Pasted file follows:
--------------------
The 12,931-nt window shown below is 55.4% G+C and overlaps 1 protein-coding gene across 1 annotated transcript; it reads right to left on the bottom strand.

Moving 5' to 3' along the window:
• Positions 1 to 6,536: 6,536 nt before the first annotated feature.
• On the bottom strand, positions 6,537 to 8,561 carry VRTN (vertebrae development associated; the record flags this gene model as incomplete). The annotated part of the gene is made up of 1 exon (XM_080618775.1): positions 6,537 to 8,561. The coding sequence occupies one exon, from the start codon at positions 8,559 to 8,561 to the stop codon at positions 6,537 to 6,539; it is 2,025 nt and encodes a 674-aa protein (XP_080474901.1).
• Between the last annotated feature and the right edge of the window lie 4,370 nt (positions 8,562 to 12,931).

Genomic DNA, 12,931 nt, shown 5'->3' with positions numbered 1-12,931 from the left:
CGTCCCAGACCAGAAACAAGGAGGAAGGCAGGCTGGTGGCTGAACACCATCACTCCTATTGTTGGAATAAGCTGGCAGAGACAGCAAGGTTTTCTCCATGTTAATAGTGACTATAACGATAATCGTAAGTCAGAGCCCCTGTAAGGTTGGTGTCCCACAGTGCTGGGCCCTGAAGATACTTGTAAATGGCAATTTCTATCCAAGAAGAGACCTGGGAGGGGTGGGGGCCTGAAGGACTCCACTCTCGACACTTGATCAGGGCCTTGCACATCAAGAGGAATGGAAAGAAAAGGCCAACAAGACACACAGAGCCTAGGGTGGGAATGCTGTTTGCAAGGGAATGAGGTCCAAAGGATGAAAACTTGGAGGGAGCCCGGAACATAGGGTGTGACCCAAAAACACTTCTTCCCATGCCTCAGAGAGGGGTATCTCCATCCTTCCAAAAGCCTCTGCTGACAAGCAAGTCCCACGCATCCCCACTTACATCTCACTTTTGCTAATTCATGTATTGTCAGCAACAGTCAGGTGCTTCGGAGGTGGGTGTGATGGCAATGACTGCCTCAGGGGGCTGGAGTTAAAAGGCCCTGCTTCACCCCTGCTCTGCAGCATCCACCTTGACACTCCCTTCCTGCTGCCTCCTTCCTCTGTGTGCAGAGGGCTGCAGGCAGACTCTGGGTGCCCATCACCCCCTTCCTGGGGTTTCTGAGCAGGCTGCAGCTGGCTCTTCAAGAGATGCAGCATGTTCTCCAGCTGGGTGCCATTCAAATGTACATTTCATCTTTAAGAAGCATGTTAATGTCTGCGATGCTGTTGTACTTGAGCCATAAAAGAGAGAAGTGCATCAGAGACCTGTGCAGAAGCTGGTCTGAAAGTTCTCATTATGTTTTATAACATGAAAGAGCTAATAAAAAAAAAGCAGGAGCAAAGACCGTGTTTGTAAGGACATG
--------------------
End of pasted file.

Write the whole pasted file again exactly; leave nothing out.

The 12,931-nt window shown below is 55.4% G+C and overlaps 1 protein-coding gene across 1 annotated transcript; it reads right to left on the bottom strand.

Moving 5' to 3' along the window:
• Positions 1 to 6,536: 6,536 nt before the first annotated feature.
• On the bottom strand, positions 6,537 to 8,561 carry VRTN (vertebrae development associated; the record flags this gene model as incomplete). The annotated part of the gene is made up of 1 exon (XM_080618775.1): positions 6,537 to 8,561. The coding sequence occupies one exon, from the start codon at positions 8,559 to 8,561 to the stop codon at positions 6,537 to 6,539; it is 2,025 nt and encodes a 674-aa protein (XP_080474901.1).
• Between the last annotated feature and the right edge of the window lie 4,370 nt (positions 8,562 to 12,931).

Genomic DNA, 12,931 nt, shown 5'->3' with positions numbered 1-12,931 from the left:
CGTCCCAGACCAGAAACAAGGAGGAAGGCAGGCTGGTGGCTGAACACCATCACTCCTATTGTTGGAATAAGCTGGCAGAGACAGCAAGGTTTTCTCCATGTTAATAGTGACTATAACGATAATCGTAAGTCAGAGCCCCTGTAAGGTTGGTGTCCCACAGTGCTGGGCCCTGAAGATACTTGTAAATGGCAATTTCTATCCAAGAAGAGACCTGGGAGGGGTGGGGGCCTGAAGGACTCCACTCTCGACACTTGATCAGGGCCTTGCACATCAAGAGGAATGGAAAGAAAAGGCCAACAAGACACACAGAGCCTAGGGTGGGAATGCTGTTTGCAAGGGAATGAGGTCCAAAGGATGAAAACTTGGAGGGAGCCCGGAACATAGGGTGTGACCCAAAAACACTTCTTCCCATGCCTCAGAGAGGGGTATCTCCATCCTTCCAAAAGCCTCTGCTGACAAGCAAGTCCCACGCATCCCCACTTACATCTCACTTTTGCTAATTCATGTATTGTCAGCAACAGTCAGGTGCTTCGGAGGTGGGTGTGATGGCAATGACTGCCTCAGGGGGCTGGAGTTAAAAGGCCCTGCTTCACCCCTGCTCTGCAGCATCCACCTTGACACTCCCTTCCTGCTGCCTCCTTCCTCTGTGTGCAGAGGGCTGCAGGCAGACTCTGGGTGCCCATCACCCCCTTCCTGGGGTTTCTGAGCAGGCTGCAGCTGGCTCTTCAAGAGATGCAGCATGTTCTCCAGCTGGGTGCCATTCAAATGTACATTTCATCTTTAAGAAGCATGTTAATGTCTGCGATGCTGTTGTACTTGAGCCATAAAAGAGAGAAGTGCATCAGAGACCTGTGCAGAAGCTGGTCTGAAAGTTCTCATTATGTTTTATAACATGAAAGAGCTAATAAAAAAAAAGCAGGAGCAAAGACCGTGTTTGTAAGGACATG